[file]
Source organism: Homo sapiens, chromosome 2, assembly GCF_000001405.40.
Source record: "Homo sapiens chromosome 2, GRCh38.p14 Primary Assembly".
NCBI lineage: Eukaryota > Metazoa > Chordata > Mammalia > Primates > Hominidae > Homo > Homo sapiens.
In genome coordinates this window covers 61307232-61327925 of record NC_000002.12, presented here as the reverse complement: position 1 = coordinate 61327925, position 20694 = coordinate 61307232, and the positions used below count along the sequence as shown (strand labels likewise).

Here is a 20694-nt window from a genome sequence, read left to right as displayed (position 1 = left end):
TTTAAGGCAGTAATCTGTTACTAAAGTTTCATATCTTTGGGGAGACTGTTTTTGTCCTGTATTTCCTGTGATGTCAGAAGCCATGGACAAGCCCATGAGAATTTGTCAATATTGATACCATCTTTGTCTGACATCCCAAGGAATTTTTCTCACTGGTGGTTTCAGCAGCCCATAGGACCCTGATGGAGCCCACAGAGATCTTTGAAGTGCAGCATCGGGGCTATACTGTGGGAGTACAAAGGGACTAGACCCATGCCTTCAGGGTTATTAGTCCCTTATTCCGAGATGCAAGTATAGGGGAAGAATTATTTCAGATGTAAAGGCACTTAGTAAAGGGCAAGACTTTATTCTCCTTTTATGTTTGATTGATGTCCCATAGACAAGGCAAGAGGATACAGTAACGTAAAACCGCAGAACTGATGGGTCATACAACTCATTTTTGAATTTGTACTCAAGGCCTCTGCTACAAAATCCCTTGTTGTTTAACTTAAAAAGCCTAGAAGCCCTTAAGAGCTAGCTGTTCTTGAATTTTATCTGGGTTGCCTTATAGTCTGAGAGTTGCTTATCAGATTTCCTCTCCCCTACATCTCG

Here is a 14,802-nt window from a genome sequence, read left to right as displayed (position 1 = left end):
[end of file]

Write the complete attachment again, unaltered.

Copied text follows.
Source organism: Homo sapiens, chromosome 2, assembly GCF_000001405.40.
Source record: "Homo sapiens chromosome 2, GRCh38.p14 Primary Assembly".
NCBI lineage: Eukaryota > Metazoa > Chordata > Mammalia > Primates > Hominidae > Homo > Homo sapiens.
In genome coordinates this window covers 61307232-61327925 of record NC_000002.12, presented here as the reverse complement: position 1 = coordinate 61327925, position 20694 = coordinate 61307232, and the positions used below count along the sequence as shown (strand labels likewise).

Here is a 20694-nt window from a genome sequence, read left to right as displayed (position 1 = left end):
TTTAAGGCAGTAATCTGTTACTAAAGTTTCATATCTTTGGGGAGACTGTTTTTGTCCTGTATTTCCTGTGATGTCAGAAGCCATGGACAAGCCCATGAGAATTTGTCAATATTGATACCATCTTTGTCTGACATCCCAAGGAATTTTTCTCACTGGTGGTTTCAGCAGCCCATAGGACCCTGATGGAGCCCACAGAGATCTTTGAAGTGCAGCATCGGGGCTATACTGTGGGAGTACAAAGGGACTAGACCCATGCCTTCAGGGTTATTAGTCCCTTATTCCGAGATGCAAGTATAGGGGAAGAATTATTTCAGATGTAAAGGCACTTAGTAAAGGGCAAGACTTTATTCTCCTTTTATGTTTGATTGATGTCCCATAGACAAGGCAAGAGGATACAGTAACGTAAAACCGCAGAACTGATGGGTCATACAACTCATTTTTGAATTTGTACTCAAGGCCTCTGCTACAAAATCCCTTGTTGTTTAACTTAAAAAGCCTAGAAGCCCTTAAGAGCTAGCTGTTCTTGAATTTTATCTGGGTTGCCTTATAGTCTGAGAGTTGCTTATCAGATTTCCTCTCCCCTACATCTCG

Here is a 14,802-nt window from a genome sequence, read left to right as displayed (position 1 = left end):